As we explored in my Google finds that STEM aren’t the most important skills post, Google determined that “the seven top characteristics of success at Google are all soft skills: being a good coach; communicating and listening well; possessing insights into others (including others different values and points of view); having empathy toward and being supportive of one’s colleagues; being a good critical thinker and problem solver; and being able to make connections across complex ideas.”
This is consistent with the findings of the employer-led Partnership for 21st Century Learning who describe the foundation skills for worker success as the 4Cs: collaboration, communication, critical thinking and creativity.
Given the importance that employers place on these non-content and non-occupation specific skills you would think that employers would be leading the push to reform the education system––from birth through college––to make these so-called soft skills the foundation skills for all.
The opposite is the case. Take for example the new report and K-12 recommendations from Business Leaders for Michigan entitled Business Leaders’ Insights: Leading Practices in K–12 Education That Can Improve Student Outcomes in Michigan. Their goal: “This report, a third-party review of Michigan’s education system, was developed to explore policies and practices that might help raise K– 12 performance from the bottom quarter of scores to being a “Top Ten” U.S. state in reading and math across National Assessment of Education Progress (NAEP) categories.
- Is communicating and listening well tested on the NAEP? No.
- Is possessing insights into others tested on the NAEP? No.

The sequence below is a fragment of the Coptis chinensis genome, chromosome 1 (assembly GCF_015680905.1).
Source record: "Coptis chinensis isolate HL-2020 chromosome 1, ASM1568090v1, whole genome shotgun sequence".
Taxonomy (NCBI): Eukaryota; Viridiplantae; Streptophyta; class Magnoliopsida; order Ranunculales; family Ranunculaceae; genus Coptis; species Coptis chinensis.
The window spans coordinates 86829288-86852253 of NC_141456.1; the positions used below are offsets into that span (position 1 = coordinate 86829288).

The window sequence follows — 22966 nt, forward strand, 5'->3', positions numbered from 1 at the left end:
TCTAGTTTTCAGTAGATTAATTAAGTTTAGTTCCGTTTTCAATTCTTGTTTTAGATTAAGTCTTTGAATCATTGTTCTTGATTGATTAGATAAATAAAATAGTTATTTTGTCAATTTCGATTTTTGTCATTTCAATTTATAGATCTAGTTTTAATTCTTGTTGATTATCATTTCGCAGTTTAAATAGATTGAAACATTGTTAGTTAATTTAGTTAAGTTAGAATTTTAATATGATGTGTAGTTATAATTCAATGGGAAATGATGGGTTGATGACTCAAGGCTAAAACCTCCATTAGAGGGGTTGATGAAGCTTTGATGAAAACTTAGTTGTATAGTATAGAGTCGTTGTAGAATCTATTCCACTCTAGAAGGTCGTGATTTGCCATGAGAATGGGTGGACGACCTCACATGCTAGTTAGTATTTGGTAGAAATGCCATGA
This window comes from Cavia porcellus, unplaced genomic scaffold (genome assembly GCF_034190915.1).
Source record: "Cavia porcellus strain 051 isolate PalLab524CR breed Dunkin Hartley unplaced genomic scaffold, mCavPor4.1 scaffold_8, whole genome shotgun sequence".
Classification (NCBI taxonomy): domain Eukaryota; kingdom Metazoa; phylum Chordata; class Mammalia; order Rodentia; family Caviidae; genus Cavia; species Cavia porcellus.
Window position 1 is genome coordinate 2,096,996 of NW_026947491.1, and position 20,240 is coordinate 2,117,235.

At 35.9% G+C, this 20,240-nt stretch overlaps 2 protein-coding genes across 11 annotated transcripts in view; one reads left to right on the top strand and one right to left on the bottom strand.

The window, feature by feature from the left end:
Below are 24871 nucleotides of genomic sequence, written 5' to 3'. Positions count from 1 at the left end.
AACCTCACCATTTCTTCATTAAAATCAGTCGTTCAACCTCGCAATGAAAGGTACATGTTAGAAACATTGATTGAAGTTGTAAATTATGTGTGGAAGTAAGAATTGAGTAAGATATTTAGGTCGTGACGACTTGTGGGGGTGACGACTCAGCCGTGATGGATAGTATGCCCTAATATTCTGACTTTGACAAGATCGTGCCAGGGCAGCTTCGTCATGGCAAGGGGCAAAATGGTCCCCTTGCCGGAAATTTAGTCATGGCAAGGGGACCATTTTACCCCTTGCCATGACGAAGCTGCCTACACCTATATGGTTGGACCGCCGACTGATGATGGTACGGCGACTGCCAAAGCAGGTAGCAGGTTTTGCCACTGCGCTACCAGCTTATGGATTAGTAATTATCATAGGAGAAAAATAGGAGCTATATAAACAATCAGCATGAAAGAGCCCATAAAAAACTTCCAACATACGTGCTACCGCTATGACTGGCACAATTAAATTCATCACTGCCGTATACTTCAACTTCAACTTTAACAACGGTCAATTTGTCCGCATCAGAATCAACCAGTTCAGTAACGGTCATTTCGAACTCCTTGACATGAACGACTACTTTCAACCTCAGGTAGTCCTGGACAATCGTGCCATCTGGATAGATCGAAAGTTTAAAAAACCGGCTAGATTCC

- Is having empathy toward and being supportive of one’s colleagues tested on the NAEP? No.
- Is being a good critical thinker and problem solver tested on the NAEP? Probably to some degree. Although single right answer multiple choice tests are the antithesis of critical thinking and problem solving.
- Is being able to make connections across complex ideas tested on the NAEP? Almost certainly not.
The report in essence is a call to go all in on education designed to build content knowledge as measured by single right answer multiple choice tests.
The business community has been arguing for years that you cannot improve what you don’t measure. That getting the metrics right and holding people accountable for doing well on those metrics are essential to improvement. By making becoming “a “Top Ten” U.S. state in reading and math across National Assessment of Education Progress (NAEP) categories” THE metric for K-12 education in Michigan what you will get is an education system that will almost exclusively focus on building skills that are on the test. What you won’t get is an education system that is designed to build the skills that Google has identified as the top characteristics of their most successful employees, nor will you get an education that is designed to build the Partnership for 21st Century Learning 4Cs.
In the long run this is not good for employers or for the Michigan economy. Far more important, this is not good for Michigan’s children. All Michigan children need and deserve a high quality education that develops the broad skills that employers like Google are looking for today. And prepares them for an economy where none of us have a clue what the jobs and occupations of the future will be. To be career rock climbers, having the ability and agility to constantly switch occupations.